Gene Therapy Program

Gene Therapy for Hemophilia A

Hemophilia A is a genetic bleeding disorder caused by a mutation in the F8 gene that leads to  low levels of a protein called factor VIII. Factor VIII is necessary for blood clotting. Severe hemophilia A can cause prolonged or spontaneous bleeding, particularly in the muscles and joints, or internal organs. The current standard of care for hemophilia A is to control or prevent bleeding episodes through factor replacement therapy, given by regular intravenous (IV) infusions.

How gene therapy for hemophilia A works

Gene therapy is designed to provide long-term expression of the missing or abnormal clotting factor to reduce — or even eliminate — the need for factor replacement therapy. In the laboratory, a normal F8 gene is packaged into a modified adeno-associated virus (AAV) that targets liver cells. This virus, which acts as a delivery vehicle, or vector, is introduced into a patient's body with a single intravenous infusion. The vector with the functional copy of the F8 gene then travels to the liver and enters the liver cells, enabling the body to make factor VIII.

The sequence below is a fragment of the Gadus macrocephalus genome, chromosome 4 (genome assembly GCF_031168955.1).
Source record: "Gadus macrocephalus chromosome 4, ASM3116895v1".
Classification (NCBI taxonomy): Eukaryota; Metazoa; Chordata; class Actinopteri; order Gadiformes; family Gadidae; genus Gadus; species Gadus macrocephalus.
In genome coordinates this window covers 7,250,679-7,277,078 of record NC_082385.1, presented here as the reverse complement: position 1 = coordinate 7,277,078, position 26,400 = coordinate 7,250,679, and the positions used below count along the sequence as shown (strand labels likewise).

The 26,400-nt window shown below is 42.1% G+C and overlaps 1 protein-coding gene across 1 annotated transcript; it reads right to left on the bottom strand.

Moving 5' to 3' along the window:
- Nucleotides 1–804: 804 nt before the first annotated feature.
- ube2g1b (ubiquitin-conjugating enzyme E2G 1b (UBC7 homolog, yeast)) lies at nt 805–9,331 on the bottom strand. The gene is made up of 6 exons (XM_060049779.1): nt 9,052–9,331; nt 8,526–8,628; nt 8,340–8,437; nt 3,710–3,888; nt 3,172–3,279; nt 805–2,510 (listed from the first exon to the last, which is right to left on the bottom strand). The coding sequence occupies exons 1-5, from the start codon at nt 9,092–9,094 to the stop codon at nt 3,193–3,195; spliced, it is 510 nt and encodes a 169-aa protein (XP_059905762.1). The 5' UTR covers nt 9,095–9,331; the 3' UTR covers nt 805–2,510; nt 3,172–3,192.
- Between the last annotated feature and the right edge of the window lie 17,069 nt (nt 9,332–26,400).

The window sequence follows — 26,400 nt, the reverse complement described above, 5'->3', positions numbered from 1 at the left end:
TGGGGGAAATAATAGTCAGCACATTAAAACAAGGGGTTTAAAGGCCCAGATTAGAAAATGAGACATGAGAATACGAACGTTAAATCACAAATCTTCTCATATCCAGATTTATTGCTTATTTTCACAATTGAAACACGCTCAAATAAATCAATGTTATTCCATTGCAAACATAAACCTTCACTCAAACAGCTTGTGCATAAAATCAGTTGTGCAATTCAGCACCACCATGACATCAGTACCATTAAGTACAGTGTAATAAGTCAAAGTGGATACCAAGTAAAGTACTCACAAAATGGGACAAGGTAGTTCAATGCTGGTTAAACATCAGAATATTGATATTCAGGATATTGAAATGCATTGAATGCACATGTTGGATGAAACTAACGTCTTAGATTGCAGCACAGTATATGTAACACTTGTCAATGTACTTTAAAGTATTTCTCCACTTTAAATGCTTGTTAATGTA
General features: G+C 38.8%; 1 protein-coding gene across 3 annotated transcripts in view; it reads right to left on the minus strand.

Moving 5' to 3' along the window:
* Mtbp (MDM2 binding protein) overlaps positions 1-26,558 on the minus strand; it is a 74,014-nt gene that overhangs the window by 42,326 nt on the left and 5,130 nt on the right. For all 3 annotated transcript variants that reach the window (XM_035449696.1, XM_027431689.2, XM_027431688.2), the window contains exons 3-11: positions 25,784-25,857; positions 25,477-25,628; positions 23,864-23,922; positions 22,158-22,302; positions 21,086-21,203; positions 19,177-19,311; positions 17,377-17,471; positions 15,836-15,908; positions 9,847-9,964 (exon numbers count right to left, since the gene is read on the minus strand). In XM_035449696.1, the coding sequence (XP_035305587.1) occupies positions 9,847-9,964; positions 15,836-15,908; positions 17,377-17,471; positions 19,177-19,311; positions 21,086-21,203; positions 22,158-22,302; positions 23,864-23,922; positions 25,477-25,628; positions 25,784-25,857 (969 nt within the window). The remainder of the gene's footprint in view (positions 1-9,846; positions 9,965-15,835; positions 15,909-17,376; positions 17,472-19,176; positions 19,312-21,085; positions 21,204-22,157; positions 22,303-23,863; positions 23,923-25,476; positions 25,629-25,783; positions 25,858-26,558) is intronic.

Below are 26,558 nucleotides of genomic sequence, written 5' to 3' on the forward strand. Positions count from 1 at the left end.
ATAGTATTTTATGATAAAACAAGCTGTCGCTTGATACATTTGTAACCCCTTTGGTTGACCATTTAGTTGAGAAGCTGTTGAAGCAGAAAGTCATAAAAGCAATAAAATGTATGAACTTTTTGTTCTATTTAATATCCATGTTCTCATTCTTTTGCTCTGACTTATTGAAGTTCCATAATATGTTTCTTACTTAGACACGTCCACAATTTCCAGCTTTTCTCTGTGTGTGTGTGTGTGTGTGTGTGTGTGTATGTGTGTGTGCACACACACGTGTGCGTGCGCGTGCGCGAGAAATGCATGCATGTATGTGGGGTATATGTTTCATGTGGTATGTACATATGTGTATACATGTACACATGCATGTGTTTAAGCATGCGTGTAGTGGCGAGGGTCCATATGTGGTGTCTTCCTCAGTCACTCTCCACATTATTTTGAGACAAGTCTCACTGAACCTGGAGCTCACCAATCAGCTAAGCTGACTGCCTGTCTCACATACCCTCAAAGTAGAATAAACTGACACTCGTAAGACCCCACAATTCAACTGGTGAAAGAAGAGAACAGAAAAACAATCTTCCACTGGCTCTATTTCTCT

Matt, who received gene therapy for hemophilia A, with his family

Meet Matt.

The magnitude, timing and durability of response to hemophilia A gene therapy is broad. After treatment, Matt's measurable factor levels, are now in the mild hemophilia range — a dramatic improvement from his severe disease, not only in terms of improved lab results, but also in his everyday life, and ability to enjoy his family and favorite activities.


Dana-Farber Boston Children's Cancer and Blood Disorders Center logo

The commitment and compassion with which we care for all children and families is matched only by the pioneering spirit of discovery and innovation that drives us to think differently, to find answers, and to build a better tomorrow for children everywhere.

Kevin B. Churchwell, President and CEO

Connect with Boston Children's Hospital